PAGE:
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Aquilegia canadensis (wild columbine)
Species Distribution Map: Click to enlarge
Map Color Key © 2013 BONAP

Aquilegia canadensis

wild columbine or Canadian columbine

Red flowers with yellow centers hang like drifts of softly illuminated lanterns in April and May. Excellent as a shady rock garden naturalizer, it also is quite content in average garden conditions. Occurs naturally in rich rocky woods, north-facing slopes, cliffs, ledges, pastures, and roadside banks. Native to all states east of the Rockies, but not found in Louisiana.

Aquilegia canadensis LP32 - 32 per flat Availability
Aquilegia canadensis - 72 per flat Availability
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1-3 Feet


1 Feet


12 Inches

Bloom Color


USDA Hardiness Zone 3-8

wild columbine Interesting Notes

Aquilegia canadensis is one of the sweetest woodland wildflowers, known for its red flowers with yellow centers that hang like drifts of softly illuminated lanterns in April and May. It is a relatively short-lived perennial. However, it can maintain its place in the landscape by self-seeding. The Aquilegia genus tends to hybridize quite easily, sometimes with Aquilegia vulgaris (European columbine). Hybrids of the native A. canadensis can be distinguished from European hybrids because they are always a shade of red.

Although there are many Aquilegia species native to the western United States, Aquilegia canadensis is the only species native to the east. It occurs naturally in rich rocky woods, north-facing slopes, cliffs, ledges, pastures, and roadside banks in partial shade and filtered sun.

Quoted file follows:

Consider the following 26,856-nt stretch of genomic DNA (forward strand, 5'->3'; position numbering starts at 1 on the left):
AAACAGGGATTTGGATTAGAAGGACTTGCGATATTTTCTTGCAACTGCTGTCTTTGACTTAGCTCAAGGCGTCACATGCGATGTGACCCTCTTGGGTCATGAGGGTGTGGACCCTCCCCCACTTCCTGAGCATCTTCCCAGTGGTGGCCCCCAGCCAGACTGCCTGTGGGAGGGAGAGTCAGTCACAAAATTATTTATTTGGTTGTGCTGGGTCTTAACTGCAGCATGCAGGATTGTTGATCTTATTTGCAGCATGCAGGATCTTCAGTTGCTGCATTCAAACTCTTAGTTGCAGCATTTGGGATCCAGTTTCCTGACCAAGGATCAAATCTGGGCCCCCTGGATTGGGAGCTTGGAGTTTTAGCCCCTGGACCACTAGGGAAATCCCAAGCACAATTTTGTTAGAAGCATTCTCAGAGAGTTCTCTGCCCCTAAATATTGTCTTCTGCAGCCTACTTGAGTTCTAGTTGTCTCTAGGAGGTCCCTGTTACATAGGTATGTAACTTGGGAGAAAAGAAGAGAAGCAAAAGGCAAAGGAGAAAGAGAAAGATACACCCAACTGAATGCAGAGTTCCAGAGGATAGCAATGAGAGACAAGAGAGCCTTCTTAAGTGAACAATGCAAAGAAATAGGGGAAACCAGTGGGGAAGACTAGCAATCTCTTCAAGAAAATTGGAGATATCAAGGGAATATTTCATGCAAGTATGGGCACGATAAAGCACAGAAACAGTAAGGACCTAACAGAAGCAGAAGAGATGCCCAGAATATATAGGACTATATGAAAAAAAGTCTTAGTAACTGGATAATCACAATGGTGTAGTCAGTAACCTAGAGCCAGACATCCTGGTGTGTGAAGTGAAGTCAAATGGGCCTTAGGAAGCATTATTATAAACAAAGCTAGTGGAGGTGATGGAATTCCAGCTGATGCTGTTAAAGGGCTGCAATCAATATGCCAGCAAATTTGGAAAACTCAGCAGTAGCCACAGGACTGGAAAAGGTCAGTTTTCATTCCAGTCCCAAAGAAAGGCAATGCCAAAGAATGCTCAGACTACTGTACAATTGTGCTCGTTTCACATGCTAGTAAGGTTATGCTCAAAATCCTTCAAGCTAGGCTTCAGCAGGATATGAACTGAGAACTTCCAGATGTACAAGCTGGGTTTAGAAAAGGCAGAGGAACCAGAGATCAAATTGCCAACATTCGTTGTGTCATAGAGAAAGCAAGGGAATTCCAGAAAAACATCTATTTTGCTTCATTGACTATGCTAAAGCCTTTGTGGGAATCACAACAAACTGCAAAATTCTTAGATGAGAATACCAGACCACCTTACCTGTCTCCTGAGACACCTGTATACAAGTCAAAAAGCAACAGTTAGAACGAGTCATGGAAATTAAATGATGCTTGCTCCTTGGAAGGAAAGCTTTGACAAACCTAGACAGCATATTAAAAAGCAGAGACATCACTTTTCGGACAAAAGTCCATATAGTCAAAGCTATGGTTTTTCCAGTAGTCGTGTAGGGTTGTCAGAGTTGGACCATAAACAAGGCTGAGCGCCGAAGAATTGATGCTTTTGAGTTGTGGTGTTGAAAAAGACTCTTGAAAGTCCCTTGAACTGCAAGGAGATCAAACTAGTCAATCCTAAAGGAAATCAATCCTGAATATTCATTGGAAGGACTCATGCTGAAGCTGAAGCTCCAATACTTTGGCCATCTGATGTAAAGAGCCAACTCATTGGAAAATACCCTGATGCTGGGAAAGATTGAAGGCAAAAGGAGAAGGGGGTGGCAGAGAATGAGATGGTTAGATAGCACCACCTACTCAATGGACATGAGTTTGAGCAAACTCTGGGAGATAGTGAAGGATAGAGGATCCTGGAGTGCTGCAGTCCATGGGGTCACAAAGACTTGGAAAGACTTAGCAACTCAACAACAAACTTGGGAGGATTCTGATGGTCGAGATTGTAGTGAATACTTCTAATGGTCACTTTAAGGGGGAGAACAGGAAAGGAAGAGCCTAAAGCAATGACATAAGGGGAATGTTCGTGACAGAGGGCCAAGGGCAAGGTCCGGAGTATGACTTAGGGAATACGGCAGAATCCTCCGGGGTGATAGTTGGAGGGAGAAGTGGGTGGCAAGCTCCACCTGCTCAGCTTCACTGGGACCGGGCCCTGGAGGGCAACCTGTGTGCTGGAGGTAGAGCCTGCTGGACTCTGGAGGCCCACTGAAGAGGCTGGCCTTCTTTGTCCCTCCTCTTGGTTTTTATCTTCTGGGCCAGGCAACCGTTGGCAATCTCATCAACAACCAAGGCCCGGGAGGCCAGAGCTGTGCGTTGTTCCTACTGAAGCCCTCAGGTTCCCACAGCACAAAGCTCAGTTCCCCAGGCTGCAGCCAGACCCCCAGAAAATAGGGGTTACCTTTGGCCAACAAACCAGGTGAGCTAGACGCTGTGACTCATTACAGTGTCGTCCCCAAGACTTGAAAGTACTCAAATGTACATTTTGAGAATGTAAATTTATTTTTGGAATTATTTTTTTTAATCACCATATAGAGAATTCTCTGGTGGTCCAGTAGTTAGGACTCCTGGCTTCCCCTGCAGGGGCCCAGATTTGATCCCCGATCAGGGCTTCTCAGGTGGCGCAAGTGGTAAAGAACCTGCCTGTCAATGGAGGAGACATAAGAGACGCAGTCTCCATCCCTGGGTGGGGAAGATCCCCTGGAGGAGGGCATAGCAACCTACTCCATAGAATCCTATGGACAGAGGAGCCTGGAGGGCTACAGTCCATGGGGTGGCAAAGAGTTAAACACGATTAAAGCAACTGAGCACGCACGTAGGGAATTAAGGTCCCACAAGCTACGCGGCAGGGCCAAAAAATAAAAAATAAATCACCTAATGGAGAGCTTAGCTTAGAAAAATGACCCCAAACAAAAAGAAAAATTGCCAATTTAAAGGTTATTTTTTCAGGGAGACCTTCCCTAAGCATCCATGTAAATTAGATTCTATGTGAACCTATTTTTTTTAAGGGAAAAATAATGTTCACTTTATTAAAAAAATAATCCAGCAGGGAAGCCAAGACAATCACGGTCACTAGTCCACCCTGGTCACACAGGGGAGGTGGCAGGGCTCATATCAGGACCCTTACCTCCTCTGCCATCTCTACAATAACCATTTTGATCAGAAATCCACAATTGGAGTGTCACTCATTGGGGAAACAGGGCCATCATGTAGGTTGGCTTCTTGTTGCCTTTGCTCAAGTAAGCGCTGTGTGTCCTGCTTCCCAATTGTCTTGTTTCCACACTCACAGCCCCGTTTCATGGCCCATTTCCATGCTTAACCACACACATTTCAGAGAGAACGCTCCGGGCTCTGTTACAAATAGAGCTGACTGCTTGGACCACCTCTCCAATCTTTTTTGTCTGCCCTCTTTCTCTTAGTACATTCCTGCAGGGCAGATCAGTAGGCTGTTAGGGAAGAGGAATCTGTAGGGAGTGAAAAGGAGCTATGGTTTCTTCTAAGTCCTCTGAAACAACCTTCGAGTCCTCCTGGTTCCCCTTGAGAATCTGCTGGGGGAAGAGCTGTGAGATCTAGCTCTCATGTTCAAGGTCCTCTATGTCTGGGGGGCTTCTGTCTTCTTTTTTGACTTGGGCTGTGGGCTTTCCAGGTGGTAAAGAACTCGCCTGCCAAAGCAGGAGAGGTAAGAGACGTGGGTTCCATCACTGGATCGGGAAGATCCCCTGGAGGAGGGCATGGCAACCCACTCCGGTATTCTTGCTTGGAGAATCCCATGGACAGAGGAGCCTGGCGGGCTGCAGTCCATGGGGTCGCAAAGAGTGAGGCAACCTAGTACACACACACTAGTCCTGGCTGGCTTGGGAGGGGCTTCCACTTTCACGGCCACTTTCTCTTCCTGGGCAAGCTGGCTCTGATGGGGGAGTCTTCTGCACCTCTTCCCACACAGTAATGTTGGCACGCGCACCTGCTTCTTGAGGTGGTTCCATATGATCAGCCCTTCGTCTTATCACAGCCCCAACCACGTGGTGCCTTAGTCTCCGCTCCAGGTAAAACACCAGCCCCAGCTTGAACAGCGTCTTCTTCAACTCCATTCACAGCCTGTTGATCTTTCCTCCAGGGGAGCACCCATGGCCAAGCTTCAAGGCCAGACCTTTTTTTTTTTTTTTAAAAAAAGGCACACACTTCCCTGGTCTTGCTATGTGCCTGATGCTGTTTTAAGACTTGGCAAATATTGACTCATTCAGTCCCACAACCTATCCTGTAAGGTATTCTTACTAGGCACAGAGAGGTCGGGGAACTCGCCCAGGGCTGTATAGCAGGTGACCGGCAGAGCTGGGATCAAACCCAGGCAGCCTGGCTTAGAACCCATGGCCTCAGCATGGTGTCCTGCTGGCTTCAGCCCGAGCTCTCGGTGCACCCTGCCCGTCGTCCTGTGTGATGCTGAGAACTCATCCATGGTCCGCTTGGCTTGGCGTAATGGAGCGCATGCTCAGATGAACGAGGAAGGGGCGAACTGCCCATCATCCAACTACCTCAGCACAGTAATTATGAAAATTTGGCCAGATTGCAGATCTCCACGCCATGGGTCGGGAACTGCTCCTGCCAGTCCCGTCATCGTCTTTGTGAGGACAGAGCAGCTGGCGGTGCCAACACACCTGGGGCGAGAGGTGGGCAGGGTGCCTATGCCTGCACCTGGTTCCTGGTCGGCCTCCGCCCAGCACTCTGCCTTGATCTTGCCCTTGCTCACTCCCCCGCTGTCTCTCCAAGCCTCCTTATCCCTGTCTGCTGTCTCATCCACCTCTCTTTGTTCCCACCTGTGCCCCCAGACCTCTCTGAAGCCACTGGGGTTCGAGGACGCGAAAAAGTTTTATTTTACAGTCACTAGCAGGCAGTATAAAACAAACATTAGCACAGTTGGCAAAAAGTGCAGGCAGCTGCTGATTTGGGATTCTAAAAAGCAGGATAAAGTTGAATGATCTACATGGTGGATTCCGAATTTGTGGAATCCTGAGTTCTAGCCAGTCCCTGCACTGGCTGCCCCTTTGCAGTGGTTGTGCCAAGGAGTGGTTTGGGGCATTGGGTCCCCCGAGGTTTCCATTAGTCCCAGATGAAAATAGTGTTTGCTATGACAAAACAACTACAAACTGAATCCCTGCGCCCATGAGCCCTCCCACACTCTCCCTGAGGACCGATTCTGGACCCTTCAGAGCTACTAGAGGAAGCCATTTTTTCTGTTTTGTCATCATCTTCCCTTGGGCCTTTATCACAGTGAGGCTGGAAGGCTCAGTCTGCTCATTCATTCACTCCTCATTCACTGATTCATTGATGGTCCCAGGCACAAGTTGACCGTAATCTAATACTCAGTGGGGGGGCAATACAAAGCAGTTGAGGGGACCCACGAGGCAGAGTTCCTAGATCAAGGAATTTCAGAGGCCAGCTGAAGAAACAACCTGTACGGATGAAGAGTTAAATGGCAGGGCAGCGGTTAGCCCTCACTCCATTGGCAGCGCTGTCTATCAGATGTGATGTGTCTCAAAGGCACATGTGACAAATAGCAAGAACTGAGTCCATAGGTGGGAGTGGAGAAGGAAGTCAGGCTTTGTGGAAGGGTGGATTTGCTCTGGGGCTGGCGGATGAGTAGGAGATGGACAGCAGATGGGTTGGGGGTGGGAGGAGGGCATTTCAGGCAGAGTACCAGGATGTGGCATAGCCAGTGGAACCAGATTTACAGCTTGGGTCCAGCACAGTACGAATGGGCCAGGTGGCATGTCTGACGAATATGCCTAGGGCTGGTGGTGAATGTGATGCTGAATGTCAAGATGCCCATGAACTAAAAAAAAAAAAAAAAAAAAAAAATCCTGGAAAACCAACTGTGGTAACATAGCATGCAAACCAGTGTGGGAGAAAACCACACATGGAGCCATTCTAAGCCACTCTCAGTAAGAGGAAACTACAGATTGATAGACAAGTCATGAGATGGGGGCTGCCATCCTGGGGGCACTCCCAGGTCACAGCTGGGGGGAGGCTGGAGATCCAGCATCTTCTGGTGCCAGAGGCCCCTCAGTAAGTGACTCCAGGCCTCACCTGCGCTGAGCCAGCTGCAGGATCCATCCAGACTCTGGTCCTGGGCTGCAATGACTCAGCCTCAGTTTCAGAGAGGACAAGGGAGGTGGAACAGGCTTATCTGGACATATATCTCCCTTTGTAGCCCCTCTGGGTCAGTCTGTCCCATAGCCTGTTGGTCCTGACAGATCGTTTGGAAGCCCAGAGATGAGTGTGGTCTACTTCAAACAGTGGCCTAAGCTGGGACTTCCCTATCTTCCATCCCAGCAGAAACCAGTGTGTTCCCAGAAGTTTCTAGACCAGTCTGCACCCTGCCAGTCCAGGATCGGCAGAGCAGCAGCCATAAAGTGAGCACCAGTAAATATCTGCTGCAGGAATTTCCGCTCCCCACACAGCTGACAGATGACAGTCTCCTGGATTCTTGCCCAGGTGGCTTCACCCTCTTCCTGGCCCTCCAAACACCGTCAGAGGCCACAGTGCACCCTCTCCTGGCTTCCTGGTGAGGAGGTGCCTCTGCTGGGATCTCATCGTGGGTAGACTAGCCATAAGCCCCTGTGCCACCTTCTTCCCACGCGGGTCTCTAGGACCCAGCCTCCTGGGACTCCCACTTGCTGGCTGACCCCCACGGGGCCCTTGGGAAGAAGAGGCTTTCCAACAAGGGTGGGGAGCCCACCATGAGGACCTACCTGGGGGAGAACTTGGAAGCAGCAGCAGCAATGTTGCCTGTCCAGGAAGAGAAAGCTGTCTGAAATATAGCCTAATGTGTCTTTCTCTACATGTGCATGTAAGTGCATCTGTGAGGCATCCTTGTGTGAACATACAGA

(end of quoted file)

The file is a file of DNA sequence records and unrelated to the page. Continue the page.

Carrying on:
If you visit our trial gardens in the spring you will likely see the delicate red flowers of Aquilegia canadensis floating everywhere throughout our shade gardens. We love this plant for the impact it has while blooming en masse. Because red columbine is far from aggressive, we let it seed around between taller perennials and shrubs and into small pockets of soil in our living wall. We love this plant for its ability to fill in the gaps and look great popping up next to just about anything!

Several insect larvae eat Aquilegia canadensis foliage, but unlike many other Aquilegia selections it is much less susceptible to leaf miner damage. The flowers are pollinated by bumblebees and the Ruby-throated hummingbird.

Aquilegia canadensis Growing and Maintenance Tips

Thrives in part to full shade in any well-drained soil. Plants tolerate full sun if temperatures are cool, but they prefer partial shade. They may go dormant in mid summer if stressed by heat or drought, but will emerge again in late winter. Plants reseed readily and plantings may double in size in two years.

Good Substitutions

wild columbine Aquilegia canadensis 'Corbett'
dwarf wild columbine Aquilegia canadensis 'Little Lanterns'

Key Characteristics & Attributes

Full Shade
Full Shade
Part Sun
Part Sun
Deer Resistant
Deer Resistant
Salt Tolerance
Salt Tolerance
Early Spring
Early Spring

Additional Information

Soil Moisture Needs
Green Infrastructure
Green Roof
Wetland Indicator Status
Falcutative Upland (FACU)
Plug Type
Horticultural Plug
Landscape Plug™
For Animals
Caution: Toxic
Native to North America
Season of Interest (Flowering)
Late Spring / Early Summer
Propagation Type
Open pollinated